No matter your profession, stay at home mom, background, mother of one or mother of ten, how are you encouraging the OTHER mamas of the world?
Not long into my journey of motherhood I quickly realized that this gig is the most exhausting and challenging thing I will ever do in my life. Two kids of my own and seven-plus years later there has not been a day that went by that I’ve said to myself, Wow! I received too much support and encouragement today. Does this sound familiar to you? Why are we so quick to judge and so stingy with our kindness? Why is motherhood so polarizing? At the end of the day we are all just women doing the best we can with this lifetime assignment.
Newsflash: there is no one-size-fits-all absolute right way to do motherhood. Are you tempted to judge another mom? Before you do, remind yourself: She has a different support system than you do. She has a different skillset and strengths than you do. She had a different childhood than you did. Until you’ve walked in her shoes and know exactly what she’s going through, you really have no place to judge. And do you know what would be the best for her? Kindness. Support. If you really want to share something with her, do so from a place of kindness and compassion instead of judgement, it will come across completely different and therefore be received much differently.
If you are privileged enough to be in a position of support or leadership to other mamas, how are you encouraging their wellbeing? How are you showing up for them in a non-judgmental way? Being in your position, there shouldn’t be a day that goes by that you don’t acknowledge and recognize that to be in your role is a gift. You are building up the women that are raising the next generation of our world.
If you see something that doesn’t sit well with you or perhaps induces a strong reaction in you, instead of getting mad or hostile, get curious. The world needs you to be helpful, not judgmental. I’m not at all encouraging everyone to go out and start giving a bunch of unsolicited advice, but if you TRULY want to be helpful and are passionate about increasing awareness around certain parenting topics, opportunities will present themselves. Maybe that means starting a book club or volunteering with an organization that shares your same values.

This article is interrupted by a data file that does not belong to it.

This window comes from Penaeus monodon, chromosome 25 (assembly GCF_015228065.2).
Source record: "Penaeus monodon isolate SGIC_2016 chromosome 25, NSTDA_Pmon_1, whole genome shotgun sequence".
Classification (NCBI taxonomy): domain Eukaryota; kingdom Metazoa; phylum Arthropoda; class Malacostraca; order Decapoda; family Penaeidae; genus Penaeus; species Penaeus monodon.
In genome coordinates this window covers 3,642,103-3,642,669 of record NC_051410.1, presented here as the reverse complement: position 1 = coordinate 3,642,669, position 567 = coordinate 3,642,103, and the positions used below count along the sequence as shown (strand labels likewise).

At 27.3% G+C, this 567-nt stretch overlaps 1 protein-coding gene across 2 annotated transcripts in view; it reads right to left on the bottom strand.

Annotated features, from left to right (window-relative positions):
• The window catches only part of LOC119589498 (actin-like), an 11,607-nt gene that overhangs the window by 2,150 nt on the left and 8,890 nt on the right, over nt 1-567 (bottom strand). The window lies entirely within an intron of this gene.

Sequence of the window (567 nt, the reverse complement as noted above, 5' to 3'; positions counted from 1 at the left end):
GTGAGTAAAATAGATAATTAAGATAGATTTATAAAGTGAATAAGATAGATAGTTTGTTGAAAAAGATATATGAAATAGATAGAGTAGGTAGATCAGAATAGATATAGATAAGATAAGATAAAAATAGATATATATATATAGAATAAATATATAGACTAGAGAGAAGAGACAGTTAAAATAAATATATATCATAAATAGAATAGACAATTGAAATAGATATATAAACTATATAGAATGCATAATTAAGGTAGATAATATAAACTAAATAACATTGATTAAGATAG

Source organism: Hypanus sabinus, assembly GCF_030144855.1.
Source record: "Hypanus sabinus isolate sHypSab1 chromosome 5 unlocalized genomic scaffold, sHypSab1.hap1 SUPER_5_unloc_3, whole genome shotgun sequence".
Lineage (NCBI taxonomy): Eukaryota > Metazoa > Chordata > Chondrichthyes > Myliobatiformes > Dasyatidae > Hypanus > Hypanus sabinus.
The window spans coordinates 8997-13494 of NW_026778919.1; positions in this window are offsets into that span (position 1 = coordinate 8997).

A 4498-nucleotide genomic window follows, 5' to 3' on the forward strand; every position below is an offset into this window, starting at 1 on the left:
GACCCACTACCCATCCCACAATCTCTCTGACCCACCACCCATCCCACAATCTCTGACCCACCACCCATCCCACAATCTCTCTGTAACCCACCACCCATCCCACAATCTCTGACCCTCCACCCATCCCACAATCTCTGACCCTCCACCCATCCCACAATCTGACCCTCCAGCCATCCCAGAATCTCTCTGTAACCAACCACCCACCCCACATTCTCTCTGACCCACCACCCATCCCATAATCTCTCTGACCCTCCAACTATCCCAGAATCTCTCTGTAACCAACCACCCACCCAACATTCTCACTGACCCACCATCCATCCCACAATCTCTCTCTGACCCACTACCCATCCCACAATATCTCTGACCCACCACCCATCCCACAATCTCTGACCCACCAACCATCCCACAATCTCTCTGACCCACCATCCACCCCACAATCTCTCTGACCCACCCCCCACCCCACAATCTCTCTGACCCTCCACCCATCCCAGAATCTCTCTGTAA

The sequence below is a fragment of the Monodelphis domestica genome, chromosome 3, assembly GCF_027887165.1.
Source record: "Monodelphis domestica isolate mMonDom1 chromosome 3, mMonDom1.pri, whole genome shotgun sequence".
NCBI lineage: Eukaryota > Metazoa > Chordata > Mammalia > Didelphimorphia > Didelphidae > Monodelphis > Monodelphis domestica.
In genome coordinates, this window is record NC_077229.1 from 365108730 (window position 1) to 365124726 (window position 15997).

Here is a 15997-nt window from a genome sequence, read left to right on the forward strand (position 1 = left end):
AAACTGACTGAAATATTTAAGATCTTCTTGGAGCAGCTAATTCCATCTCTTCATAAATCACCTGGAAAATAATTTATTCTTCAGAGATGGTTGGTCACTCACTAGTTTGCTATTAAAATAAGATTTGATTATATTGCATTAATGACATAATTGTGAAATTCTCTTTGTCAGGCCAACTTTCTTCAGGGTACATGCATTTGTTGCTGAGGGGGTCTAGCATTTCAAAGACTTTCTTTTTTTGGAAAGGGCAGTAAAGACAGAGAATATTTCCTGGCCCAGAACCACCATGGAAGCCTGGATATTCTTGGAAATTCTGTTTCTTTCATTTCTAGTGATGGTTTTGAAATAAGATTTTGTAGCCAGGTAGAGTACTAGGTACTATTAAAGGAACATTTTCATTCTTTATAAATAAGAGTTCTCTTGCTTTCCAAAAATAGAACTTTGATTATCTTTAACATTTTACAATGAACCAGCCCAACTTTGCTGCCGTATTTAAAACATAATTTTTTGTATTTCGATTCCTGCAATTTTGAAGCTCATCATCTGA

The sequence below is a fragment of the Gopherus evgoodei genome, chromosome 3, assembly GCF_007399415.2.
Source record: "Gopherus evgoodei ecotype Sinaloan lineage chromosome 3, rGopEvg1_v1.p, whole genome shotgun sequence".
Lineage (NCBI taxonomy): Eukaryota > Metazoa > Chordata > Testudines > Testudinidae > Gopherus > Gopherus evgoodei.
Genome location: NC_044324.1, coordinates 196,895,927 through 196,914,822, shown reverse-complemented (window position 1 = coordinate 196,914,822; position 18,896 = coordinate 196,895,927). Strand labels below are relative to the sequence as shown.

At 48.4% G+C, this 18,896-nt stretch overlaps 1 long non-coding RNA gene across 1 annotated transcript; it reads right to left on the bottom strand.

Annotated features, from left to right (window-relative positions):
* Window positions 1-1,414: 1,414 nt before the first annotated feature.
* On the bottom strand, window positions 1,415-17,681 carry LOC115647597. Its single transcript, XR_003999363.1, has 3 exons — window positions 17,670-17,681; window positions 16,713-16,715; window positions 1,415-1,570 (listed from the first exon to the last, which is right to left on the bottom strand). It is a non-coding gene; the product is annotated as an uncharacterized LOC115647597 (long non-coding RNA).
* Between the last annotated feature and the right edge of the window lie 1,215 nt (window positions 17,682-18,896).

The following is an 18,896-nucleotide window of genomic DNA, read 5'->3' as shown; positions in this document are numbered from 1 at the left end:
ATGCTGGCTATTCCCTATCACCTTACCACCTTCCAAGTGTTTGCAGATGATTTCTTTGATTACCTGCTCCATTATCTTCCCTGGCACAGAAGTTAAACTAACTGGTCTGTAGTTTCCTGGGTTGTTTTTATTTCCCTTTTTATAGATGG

We owe it to our children, significant others, our sisters, friends, cousins, our loved ones, to stop contributing to society that disconnects mothers and families. Imagine what the future could hold for our children if we all got intentional about planting seeds of connection and kindness today.
Your best friend from college, a coworker, cousin, neighbor, whomever, just had a baby and you are bursting with excitement and DYING to go soak up all the new baby cuddles. Has this ever been you? I know I surely have been in this position, multiple times. How many of us have stopped to think, is it really best for baby and mama to have a visitor right now? Unless you are coming with a cooler full of food or are prepared to do dishes AND laundry AND may not even get to hold the baby while you are visiting, my answer is HECK NO! Here’s why.
Are you aware that after childbirth a woman’s body needs at least two weeks of strict rest to set her up on a proper road to recovery, no matter how she delivered the baby? The golden rule is 5 days IN the bed, then 5 days ON the bed, then 5 days AROUND the bed. The pelvic floor of a woman’s body that stretches enough to carry and birth a baby is also the same pelvic floor that holds up basically all of your internal organs. This means that if this anatomy doesn’t have the opportunity to mend from the tremendous feat of birthing new life, mama is atomically predisposed to a whole bunch of health conditions that will plague her for the rest of her life. Conditions like bowel and bladder incontinence, painful sex, organ prolapse, severe PMS and even increased likelihood of a problematic menopause. That mama is literally compromising her health for her visitors. And those are just the physical implications.
Spiritually, emotionally, mentally, this new mama is going through changes equivalent to no other period in her life. All over the world and in most other cultures, a woman’s transition into motherhood is a sacred experience. This transition has many names depending on what part of the globe you are in; Lying In. The First Forty Days. The Sacred Window. The Sitting Moon. What doesn’t vary, except if you are in America, is the reverence for rest, support, nourishment and love that this new mother needs.
Really what difference is it to you if you hold a 5 day old baby or a 5 week old baby? Chances are mama and baby would enjoy the visit exponentially more at the 5 week mark. So, I challenge you, eager visitor, when reaching out to that new mama instead of arranging a visit ASAP, figure out what her favorite soup is and drop it off at her doorstep. Encourage her to stay in bed that day and off her feet. Remind her that the best thing for both her and baby right now would be to stay cuddled up getting to know each other without interruption, if that is what she wants. Just imagine the impact, if collectively, we all did our part to contribute positively to new mothers’ postpartum experiences instead of reinforcing a culture of instant gratification and consumerism. I think it is safe to say we would see a decrease in postpartum mood disorders and an increase in women’s enjoyment of the postpartum time.